According to the FDA, allantoin is safe in concentrations up to 2%, and is regulated by the FDA when used in skin preparations (CFR, 2016). Allantoin can be found in several over the counter products for dry skin, diaper rash or radiation therapy.
Arnica is another popular herbal supplement that finds its uses in injuries, muscle soreness, and pain, and is typically prescribed by homeopaths. Developed by Germany physician Samuel Hahnemann in the 1830s, homeopathy was very controversial because it used micro-doses of medicines to treat certain ailments. Under the scrutiny of modern pharmacology, they insist that these treatments are so dilute they could not possibly exert any effect.
However, the majority of studies show benefit for this herb, and in homeopathic doses, it can be safe and inexpensive (Castleman, 2009).
For muscle soreness, Norwegian researchers evaluated the effects of runners in Oslo marathons in 1990 and 1995. There was a total of 82 runners in the trial, and half were either given arnica or a placebo. Five pill starting the evening prior to the races and then morning and evening of the race day, including 3 days after. In conclusion, the arnica group reported less muscle soreness than the placebo group (Bruset, 2003).
Furthermore, muscle soreness immediately after the marathon run was lower in the Arnica group than in the placebo group (P = 0.04). Cell damage measured by enzymes was similar in the Arnica and the placebo group (Bruset, 2003).
According to a study published in 2007 by Swedish researchers, topical arnica gel was found to be equally as effective as NSAIDS in reducing osteoarthritic pain of the hand.
In the study, researchers looked at 204 participants from 20 Swiss clinics who had osteoarthritis of the fingers and hands. Half of the participants were given topical arnica gel, the other half was given topical ibuprofen (5%). This was given 3 times per day for three weeks, and study participants left a 4 centimeter gel strip on the arthritic joint for an hour before washing hands.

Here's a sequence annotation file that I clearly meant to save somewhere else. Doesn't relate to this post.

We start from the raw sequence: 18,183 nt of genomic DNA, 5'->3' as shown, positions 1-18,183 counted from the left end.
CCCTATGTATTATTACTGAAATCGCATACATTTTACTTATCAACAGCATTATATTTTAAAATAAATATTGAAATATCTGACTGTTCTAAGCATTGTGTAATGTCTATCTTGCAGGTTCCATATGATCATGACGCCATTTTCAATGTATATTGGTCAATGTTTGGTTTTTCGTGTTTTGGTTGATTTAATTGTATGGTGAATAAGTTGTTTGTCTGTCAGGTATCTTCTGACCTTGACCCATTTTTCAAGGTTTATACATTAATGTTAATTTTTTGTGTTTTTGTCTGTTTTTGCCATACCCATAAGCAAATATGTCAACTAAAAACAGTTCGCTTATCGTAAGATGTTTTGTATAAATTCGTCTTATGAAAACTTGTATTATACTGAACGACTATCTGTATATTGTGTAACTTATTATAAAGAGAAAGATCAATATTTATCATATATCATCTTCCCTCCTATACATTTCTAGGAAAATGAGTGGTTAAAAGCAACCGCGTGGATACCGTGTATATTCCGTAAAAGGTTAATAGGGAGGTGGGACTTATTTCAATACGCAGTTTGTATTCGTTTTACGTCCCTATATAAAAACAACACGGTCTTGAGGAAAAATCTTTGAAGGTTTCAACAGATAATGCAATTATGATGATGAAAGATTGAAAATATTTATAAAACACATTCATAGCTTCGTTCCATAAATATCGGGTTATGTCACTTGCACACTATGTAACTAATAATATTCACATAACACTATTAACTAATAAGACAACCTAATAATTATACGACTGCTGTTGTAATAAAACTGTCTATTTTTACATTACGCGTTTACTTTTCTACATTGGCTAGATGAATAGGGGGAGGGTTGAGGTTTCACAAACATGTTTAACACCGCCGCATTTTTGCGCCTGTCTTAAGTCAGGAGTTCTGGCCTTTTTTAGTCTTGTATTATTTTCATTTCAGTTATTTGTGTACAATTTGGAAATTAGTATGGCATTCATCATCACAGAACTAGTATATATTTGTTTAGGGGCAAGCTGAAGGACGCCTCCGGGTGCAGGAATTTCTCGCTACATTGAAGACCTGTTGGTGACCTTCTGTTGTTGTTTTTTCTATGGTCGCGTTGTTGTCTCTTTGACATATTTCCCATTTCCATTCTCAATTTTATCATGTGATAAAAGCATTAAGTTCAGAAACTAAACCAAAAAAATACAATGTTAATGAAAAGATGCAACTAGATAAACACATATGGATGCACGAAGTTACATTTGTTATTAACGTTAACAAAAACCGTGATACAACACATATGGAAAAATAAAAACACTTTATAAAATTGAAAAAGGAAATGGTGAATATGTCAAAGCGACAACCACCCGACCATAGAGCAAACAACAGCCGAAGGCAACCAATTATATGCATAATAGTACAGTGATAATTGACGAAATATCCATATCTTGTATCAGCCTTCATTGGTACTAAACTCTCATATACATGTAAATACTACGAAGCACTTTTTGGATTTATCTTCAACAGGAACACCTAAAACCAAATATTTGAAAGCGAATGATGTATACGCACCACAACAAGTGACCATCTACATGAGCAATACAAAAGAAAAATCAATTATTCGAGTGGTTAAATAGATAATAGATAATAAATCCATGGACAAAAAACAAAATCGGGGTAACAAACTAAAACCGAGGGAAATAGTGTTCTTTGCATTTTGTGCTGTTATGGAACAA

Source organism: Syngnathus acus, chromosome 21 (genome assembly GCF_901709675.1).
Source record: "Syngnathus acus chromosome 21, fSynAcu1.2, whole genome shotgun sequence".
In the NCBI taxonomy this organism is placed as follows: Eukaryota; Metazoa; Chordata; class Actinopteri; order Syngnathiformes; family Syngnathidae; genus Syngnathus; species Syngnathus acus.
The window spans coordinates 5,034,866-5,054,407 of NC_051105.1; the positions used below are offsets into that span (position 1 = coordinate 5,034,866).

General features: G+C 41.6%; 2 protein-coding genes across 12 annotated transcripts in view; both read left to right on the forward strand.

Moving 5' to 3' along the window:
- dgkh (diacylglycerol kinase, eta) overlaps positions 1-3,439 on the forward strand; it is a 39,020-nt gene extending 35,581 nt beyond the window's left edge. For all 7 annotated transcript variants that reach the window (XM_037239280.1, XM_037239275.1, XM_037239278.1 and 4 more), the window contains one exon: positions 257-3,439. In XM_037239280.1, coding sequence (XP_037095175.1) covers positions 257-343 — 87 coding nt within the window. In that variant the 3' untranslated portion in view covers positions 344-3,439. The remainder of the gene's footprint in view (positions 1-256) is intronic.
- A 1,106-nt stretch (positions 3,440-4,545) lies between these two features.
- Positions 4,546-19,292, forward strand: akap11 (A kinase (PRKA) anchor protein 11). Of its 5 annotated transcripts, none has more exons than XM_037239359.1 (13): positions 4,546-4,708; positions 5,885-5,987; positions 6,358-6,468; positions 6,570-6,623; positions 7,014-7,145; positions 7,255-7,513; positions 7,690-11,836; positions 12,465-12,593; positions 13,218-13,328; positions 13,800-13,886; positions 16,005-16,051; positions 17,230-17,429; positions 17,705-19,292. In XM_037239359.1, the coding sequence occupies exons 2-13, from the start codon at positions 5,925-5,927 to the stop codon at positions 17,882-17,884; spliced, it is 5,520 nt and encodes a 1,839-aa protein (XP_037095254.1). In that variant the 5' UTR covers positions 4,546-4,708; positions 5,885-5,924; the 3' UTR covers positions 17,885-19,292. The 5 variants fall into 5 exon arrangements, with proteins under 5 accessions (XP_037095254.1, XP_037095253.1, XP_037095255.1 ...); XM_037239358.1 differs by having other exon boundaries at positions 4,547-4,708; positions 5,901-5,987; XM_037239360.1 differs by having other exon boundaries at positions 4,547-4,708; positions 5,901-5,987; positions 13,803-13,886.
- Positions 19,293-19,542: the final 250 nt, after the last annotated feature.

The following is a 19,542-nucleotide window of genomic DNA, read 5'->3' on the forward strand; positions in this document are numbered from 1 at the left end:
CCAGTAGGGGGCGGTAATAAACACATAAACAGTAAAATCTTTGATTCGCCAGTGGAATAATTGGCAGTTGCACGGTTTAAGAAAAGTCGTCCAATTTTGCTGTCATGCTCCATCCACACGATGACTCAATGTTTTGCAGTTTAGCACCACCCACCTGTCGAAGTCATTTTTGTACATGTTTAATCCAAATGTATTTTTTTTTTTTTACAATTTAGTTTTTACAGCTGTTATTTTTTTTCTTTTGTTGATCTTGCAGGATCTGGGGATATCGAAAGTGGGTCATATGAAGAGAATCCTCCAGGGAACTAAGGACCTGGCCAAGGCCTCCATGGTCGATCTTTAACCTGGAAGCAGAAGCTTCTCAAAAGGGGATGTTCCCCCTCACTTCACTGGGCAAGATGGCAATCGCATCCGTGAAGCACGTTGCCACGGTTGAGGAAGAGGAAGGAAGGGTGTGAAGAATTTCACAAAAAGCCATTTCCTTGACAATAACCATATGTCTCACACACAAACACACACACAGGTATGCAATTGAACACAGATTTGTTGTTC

Upon conclusion of the study, those who used the arnica jell reported 26.6% less pain compared to the 23.9% of the NSAID group. Topical gels, such as an arnica ointment, may be a preferred alternative to individuals wanting to avoid the internal side effects of taking NSAIDs (Castleman, 2009).
Please be advised that it is unsafe to ingest arnica plant material because it is poisonous. High doses of the plant may cause vomiting, nausea, gastrointestinal upset, or potential coma, cardiac arrest, or death. Pregnant or nursing women should also be advised to not consume arnica. Additionally, depending on the individual, arnica may cause allergic reactions or side effects. In the case of homeopathic dosages, where consumption of arnica is too minimal to cause issues, any current medications the patient is on should be evaluated as problematic herb-drug interactions may occur (Castleman, 2009).
Evaluate Patient History & Current Medications
Prior to recommending a herb or supplement to a patient, obtain a list of medications they are currently taking and evaluate if it would still be beneficial for the patient to supplement with the herb or dietary supplement in question.
Does the patient have diabetes? Are they pregnant or planning on becoming pregnant? Is the patient on any blood thinning medications? Do they have severe allergies? If yes, what are they? And so-on and so forth.
If the patient wants to do further research on the herbal supplement that is recommended, provide them with reliable sources to do so.
Stop Herbal Supplements Prior to Surgery